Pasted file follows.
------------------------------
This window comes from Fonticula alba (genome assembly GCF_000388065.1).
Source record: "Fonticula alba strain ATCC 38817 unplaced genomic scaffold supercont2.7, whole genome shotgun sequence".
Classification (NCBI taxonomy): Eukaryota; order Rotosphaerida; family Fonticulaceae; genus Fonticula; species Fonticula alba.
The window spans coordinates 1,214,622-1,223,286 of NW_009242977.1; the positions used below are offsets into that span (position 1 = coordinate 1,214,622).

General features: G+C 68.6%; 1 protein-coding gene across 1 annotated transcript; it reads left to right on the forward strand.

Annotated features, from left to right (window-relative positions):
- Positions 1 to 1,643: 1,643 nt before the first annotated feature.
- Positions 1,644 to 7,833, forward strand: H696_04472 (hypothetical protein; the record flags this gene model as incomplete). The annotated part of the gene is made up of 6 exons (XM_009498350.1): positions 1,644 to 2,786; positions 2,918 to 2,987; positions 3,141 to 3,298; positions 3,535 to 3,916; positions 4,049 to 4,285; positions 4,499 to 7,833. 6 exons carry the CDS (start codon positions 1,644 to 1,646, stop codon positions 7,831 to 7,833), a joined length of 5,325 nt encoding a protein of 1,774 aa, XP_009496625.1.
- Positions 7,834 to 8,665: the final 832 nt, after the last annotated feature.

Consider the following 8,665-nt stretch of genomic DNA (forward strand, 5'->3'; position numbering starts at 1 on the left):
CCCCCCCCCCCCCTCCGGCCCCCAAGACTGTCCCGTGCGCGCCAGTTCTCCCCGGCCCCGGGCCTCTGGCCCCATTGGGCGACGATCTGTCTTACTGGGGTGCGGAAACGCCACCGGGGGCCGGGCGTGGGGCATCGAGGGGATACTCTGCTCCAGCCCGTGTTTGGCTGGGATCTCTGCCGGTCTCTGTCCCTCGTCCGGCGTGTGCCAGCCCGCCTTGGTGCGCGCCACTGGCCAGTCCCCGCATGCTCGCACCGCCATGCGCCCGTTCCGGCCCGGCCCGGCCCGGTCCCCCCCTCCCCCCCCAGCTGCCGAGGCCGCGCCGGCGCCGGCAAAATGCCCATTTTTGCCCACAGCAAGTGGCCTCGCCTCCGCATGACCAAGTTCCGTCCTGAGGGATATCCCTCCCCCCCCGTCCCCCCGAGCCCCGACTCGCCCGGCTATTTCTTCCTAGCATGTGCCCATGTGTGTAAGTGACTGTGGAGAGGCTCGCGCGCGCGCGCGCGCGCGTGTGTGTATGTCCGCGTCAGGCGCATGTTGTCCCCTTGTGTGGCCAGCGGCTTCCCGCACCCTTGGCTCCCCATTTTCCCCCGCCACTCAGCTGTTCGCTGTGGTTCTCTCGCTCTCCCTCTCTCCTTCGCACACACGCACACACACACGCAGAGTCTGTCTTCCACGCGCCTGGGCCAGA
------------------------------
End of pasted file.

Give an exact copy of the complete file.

This window comes from Fonticula alba (genome assembly GCF_000388065.1).
Source record: "Fonticula alba strain ATCC 38817 unplaced genomic scaffold supercont2.7, whole genome shotgun sequence".
Classification (NCBI taxonomy): Eukaryota; order Rotosphaerida; family Fonticulaceae; genus Fonticula; species Fonticula alba.
The window spans coordinates 1,214,622-1,223,286 of NW_009242977.1; the positions used below are offsets into that span (position 1 = coordinate 1,214,622).

General features: G+C 68.6%; 1 protein-coding gene across 1 annotated transcript; it reads left to right on the forward strand.

Annotated features, from left to right (window-relative positions):
- Positions 1 to 1,643: 1,643 nt before the first annotated feature.
- Positions 1,644 to 7,833, forward strand: H696_04472 (hypothetical protein; the record flags this gene model as incomplete). The annotated part of the gene is made up of 6 exons (XM_009498350.1): positions 1,644 to 2,786; positions 2,918 to 2,987; positions 3,141 to 3,298; positions 3,535 to 3,916; positions 4,049 to 4,285; positions 4,499 to 7,833. 6 exons carry the CDS (start codon positions 1,644 to 1,646, stop codon positions 7,831 to 7,833), a joined length of 5,325 nt encoding a protein of 1,774 aa, XP_009496625.1.
- Positions 7,834 to 8,665: the final 832 nt, after the last annotated feature.

Consider the following 8,665-nt stretch of genomic DNA (forward strand, 5'->3'; position numbering starts at 1 on the left):
CCCCCCCCCCCCCTCCGGCCCCCAAGACTGTCCCGTGCGCGCCAGTTCTCCCCGGCCCCGGGCCTCTGGCCCCATTGGGCGACGATCTGTCTTACTGGGGTGCGGAAACGCCACCGGGGGCCGGGCGTGGGGCATCGAGGGGATACTCTGCTCCAGCCCGTGTTTGGCTGGGATCTCTGCCGGTCTCTGTCCCTCGTCCGGCGTGTGCCAGCCCGCCTTGGTGCGCGCCACTGGCCAGTCCCCGCATGCTCGCACCGCCATGCGCCCGTTCCGGCCCGGCCCGGCCCGGTCCCCCCCTCCCCCCCCAGCTGCCGAGGCCGCGCCGGCGCCGGCAAAATGCCCATTTTTGCCCACAGCAAGTGGCCTCGCCTCCGCATGACCAAGTTCCGTCCTGAGGGATATCCCTCCCCCCCCGTCCCCCCGAGCCCCGACTCGCCCGGCTATTTCTTCCTAGCATGTGCCCATGTGTGTAAGTGACTGTGGAGAGGCTCGCGCGCGCGCGCGCGCGCGTGTGTGTATGTCCGCGTCAGGCGCATGTTGTCCCCTTGTGTGGCCAGCGGCTTCCCGCACCCTTGGCTCCCCATTTTCCCCCGCCACTCAGCTGTTCGCTGTGGTTCTCTCGCTCTCCCTCTCTCCTTCGCACACACGCACACACACACGCAGAGTCTGTCTTCCACGCGCCTGGGCCAGA